At the 1995 national Green Gathering in Albuquerque, New Mexico, hosted by the New Mexico Green Party, a measure proposed by Steve Schmidt (New Mexico) and Mike Feinstein and Greg Jan (California) to put a candidate for president on 40 states was adopted. A significant minority of Greens voiced strong ideological objections (based on the principle of decentralization) to the proposal to become involved in such a large-scale political arena for the first time.[8] Those who wished to run a candidate for president continued to pursue the possibility. Working within their state parties, as well as through an independent organization called Third Parties 1995, they convinced Ralph Nader to accept placement on the Green Party of California's March 1996 primary ballot. Eventually he accepted placement on more ballots, but ran a limited campaign with a self-imposed campaign spending limit of $5,000 (to avoid having to file a financial statement with the FEC). He chose Winona LaDuke as his vice-presidential candidate. A convention was held at UCLA in Los Angeles in August 1996 where each state party who placed Nader on the ballot told their story, followed by a two hour and twenty minute acceptance speech by Nader that was broadcast on C-SPAN and Pacifica Radio - the first time Greens in the U.S. had that kind of national exposure. Nader/LaDuke were on the ballot in twenty-two states and received 685,297 votes, or 0.7% of all votes cast.[9]


In the aftermath of the 1996 election, representatives from thirteen state Green Parties joined the Association of State Green Parties (ASGP), an idea promulgated since the early nineties by a small group of active greens. The ASGP, while still including issue activism and non-electoral politics, was clearly more focused on getting Greens elected. In the years from 1997 to 1999, more local, regional, and statewide Green parties continued to form. Some of these parties affiliated themselves with both the ASGP and kept their affiliations with the G/GPUSA.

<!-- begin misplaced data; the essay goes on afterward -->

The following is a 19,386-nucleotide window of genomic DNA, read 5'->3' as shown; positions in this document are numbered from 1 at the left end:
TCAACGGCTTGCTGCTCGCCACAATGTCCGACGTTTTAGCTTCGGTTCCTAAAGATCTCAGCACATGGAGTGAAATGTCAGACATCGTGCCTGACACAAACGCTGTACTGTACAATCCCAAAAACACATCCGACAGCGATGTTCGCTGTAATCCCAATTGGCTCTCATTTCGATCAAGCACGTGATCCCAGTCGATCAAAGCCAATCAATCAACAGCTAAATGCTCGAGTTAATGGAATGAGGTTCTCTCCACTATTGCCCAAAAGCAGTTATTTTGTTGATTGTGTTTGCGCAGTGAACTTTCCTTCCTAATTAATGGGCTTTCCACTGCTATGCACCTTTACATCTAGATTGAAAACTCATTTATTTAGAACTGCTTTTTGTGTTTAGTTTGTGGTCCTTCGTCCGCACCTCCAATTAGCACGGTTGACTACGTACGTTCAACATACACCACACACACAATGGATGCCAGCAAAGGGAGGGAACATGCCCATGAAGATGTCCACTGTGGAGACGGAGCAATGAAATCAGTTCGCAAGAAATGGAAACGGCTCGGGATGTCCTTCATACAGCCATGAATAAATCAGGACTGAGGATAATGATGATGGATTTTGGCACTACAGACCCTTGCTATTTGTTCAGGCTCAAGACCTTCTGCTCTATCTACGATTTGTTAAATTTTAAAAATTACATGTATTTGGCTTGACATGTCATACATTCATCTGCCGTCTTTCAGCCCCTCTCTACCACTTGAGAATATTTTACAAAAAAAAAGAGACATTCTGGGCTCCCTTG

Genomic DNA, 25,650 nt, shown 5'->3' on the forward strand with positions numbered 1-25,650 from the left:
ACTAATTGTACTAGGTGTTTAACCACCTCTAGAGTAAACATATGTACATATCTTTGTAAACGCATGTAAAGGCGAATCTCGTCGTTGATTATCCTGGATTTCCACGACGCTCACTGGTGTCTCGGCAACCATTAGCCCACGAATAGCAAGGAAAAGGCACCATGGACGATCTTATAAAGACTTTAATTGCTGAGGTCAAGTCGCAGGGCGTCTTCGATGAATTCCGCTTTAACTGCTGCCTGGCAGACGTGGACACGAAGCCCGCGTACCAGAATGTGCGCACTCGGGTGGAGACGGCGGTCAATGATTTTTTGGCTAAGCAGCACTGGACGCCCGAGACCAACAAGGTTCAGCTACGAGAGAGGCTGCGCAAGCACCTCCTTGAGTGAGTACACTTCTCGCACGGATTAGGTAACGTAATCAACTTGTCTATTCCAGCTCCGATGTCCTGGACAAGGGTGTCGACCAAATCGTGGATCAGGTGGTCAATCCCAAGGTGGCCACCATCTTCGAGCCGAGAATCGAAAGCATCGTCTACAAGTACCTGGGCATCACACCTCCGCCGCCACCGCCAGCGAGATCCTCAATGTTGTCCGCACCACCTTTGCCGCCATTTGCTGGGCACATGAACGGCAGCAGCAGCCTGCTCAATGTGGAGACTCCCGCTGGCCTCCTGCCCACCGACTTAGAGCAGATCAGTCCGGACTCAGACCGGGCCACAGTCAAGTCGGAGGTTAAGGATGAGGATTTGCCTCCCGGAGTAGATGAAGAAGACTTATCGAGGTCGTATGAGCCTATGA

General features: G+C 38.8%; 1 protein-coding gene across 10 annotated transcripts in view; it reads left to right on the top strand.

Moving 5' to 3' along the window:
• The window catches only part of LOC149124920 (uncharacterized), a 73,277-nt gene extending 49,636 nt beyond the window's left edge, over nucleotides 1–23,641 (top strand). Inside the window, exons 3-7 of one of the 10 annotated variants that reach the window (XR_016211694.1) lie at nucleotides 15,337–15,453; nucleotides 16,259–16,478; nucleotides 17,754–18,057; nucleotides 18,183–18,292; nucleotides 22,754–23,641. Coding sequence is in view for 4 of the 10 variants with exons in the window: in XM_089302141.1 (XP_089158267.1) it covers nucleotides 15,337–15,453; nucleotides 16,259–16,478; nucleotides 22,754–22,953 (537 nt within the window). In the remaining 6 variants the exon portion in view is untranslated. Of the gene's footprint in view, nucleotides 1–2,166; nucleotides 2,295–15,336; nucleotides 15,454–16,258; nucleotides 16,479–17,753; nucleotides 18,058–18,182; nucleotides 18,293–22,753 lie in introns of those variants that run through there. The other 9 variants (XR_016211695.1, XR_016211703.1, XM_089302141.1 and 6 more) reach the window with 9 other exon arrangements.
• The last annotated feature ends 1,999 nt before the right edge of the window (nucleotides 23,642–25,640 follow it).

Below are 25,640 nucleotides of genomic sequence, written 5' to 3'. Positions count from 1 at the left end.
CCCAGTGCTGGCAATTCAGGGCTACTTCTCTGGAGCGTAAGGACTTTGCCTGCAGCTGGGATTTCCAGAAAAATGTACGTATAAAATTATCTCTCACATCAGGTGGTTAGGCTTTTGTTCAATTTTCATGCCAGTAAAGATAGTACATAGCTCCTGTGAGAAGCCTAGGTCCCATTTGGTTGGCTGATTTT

2000 Presidential Election

Ralph Nader, 1996 and 2000 nominee
In the year 2000, the ASGP nominated Ralph Nader and Winona LaDuke for president and vice-president again. This time, the pair were on 44 state ballots and received 2,883,105 votes, or 2.7% of all votes cast[10]. Nader's strong showing in several states solidified the changes in the Green Party from an "anti-party party" to an organization primarily dedicated to electoral campaigns. In particular, that was the widespread understanding of thousands of recruits to the party, as it went through an unprecedented rate of growth.

In October of 2000 (during the campaign), a proposal was made to alter the structures of the ASGP and G/GPUSA to be complementary organizations with the ASGP focusing on electoral politics and the G/GPUSA focusing on issue advocacy. The Boston Proposal (so named because it was negotiated at Boston in the days before the first presidential debate)[11] was passed by the ASGP at its next annual gathering, but did not pass at the GPUSA Congress, causing a schism in membership among the GPUSA from which they never recovered. At its July 2001 meeting in Santa Barbara, the ASGP voted to change its name to "The Green Party of the United States" and apply for recognition of National Committee status by the FEC, which it was granted later that year.